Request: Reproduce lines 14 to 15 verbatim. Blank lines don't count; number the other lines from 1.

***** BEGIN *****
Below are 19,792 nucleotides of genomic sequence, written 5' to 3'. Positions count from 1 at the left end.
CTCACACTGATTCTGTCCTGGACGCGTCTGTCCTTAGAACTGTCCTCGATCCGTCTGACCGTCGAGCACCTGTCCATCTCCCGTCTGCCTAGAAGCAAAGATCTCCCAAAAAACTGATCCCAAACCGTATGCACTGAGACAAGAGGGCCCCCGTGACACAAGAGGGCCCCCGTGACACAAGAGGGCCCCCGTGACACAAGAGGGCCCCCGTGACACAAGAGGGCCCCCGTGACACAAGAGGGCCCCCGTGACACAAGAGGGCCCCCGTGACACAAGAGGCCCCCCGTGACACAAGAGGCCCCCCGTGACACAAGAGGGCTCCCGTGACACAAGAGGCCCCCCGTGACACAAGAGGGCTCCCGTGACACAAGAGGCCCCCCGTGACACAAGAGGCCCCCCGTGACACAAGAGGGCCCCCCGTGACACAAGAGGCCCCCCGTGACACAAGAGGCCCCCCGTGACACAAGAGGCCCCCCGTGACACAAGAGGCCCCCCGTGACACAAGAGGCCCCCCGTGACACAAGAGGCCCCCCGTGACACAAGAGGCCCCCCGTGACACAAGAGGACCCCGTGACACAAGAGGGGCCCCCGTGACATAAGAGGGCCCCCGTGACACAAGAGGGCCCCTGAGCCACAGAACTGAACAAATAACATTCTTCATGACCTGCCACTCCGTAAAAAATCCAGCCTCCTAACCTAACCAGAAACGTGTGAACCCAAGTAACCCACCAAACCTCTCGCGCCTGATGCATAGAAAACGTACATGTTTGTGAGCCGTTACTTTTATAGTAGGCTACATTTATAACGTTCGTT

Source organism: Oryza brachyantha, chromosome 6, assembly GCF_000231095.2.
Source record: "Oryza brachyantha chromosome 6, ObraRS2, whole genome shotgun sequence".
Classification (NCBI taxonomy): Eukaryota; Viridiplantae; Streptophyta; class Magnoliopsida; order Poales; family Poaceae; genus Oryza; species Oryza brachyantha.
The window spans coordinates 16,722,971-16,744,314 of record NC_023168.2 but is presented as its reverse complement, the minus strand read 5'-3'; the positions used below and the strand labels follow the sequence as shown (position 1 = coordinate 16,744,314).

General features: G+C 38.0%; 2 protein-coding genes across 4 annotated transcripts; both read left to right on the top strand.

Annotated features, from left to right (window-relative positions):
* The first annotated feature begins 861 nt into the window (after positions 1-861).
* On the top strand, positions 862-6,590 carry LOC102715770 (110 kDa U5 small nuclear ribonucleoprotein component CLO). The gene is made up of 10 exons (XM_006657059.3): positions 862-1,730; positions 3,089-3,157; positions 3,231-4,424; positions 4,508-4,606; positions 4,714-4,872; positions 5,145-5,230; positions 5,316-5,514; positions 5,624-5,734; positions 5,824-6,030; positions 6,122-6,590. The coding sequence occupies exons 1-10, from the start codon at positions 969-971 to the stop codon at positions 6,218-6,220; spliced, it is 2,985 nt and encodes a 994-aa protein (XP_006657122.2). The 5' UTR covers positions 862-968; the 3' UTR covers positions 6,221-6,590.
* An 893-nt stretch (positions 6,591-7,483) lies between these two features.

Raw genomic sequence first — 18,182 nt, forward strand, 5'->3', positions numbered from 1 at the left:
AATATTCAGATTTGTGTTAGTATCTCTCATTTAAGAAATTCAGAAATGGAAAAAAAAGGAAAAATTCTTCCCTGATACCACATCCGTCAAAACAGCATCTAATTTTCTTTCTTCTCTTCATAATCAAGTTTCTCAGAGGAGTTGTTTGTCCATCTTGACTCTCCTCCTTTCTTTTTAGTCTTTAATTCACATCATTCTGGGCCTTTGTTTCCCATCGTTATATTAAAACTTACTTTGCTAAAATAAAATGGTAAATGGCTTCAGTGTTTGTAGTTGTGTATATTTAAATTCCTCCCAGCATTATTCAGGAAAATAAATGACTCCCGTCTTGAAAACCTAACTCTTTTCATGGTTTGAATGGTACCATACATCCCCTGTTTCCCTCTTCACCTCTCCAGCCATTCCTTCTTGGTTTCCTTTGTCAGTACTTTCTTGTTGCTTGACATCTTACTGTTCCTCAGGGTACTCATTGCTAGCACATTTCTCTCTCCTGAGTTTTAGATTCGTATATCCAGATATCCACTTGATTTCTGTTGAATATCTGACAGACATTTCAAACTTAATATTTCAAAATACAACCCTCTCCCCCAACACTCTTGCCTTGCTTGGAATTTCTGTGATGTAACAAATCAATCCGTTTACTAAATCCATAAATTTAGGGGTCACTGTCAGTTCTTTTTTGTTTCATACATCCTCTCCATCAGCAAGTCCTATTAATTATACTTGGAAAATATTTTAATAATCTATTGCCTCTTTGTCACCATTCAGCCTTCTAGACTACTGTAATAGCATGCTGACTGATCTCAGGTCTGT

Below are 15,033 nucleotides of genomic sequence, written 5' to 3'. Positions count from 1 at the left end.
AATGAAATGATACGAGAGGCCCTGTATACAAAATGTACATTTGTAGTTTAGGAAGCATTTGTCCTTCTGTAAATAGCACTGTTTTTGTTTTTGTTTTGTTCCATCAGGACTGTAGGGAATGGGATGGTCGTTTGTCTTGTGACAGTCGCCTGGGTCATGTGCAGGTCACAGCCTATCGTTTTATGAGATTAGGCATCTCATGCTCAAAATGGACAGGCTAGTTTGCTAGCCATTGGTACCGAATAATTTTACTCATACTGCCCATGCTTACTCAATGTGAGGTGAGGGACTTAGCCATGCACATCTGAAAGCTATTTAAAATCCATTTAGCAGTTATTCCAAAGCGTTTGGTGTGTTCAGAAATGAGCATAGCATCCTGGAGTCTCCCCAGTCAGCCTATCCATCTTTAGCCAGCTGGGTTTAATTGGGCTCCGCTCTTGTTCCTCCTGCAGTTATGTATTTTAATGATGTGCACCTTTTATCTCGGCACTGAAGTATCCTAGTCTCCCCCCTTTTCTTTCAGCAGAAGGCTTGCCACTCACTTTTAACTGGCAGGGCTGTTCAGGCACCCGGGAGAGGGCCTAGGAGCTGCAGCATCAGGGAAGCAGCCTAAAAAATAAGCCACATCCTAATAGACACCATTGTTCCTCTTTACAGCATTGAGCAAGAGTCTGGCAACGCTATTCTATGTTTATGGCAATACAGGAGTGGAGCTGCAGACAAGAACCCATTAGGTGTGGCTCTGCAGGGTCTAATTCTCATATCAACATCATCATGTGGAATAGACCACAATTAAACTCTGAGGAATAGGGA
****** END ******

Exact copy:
Below are 15,033 nucleotides of genomic sequence, written 5' to 3'. Positions count from 1 at the left end.
AATGAAATGATACGAGAGGCCCTGTATACAAAATGTACATTTGTAGTTTAGGAAGCATTTGTCCTTCTGTAAATAGCACTGTTTTTGTTTTTGTTTTGTTCCATCAGGACTGTAGGGAATGGGATGGTCGTTTGTCTTGTGACAGTCGCCTGGGTCATGTGCAGGTCACAGCCTATCGTTTTATGAGATTAGGCATCTCATGCTCAAAATGGACAGGCTAGTTTGCTAGCCATTGGTACCGAATAATTTTACTCATACTGCCCATGCTTACTCAATGTGAGGTGAGGGACTTAGCCATGCACATCTGAAAGCTATTTAAAATCCATTTAGCAGTTATTCCAAAGCGTTTGGTGTGTTCAGAAATGAGCATAGCATCCTGGAGTCTCCCCAGTCAGCCTATCCATCTTTAGCCAGCTGGGTTTAATTGGGCTCCGCTCTTGTTCCTCCTGCAGTTATGTATTTTAATGATGTGCACCTTTTATCTCGGCACTGAAGTATCCTAGTCTCCCCCCTTTTCTTTCAGCAGAAGGCTTGCCACTCACTTTTAACTGGCAGGGCTGTTCAGGCACCCGGGAGAGGGCCTAGGAGCTGCAGCATCAGGGAAGCAGCCTAAAAAATAAGCCACATCCTAATAGACACCATTGTTCCTCTTTACAGCATTGAGCAAGAGTCTGGCAACGCTATTCTATGTTTATGGCAATACAGGAGTGGAGCTGCAGACAAGAACCCATTAGGTGTGGCTCTGCAGGGTCTAATTCTCATATCAACATCATCATGTGGAATAGACCACAATTAAACTCTGAGGAATAGGGA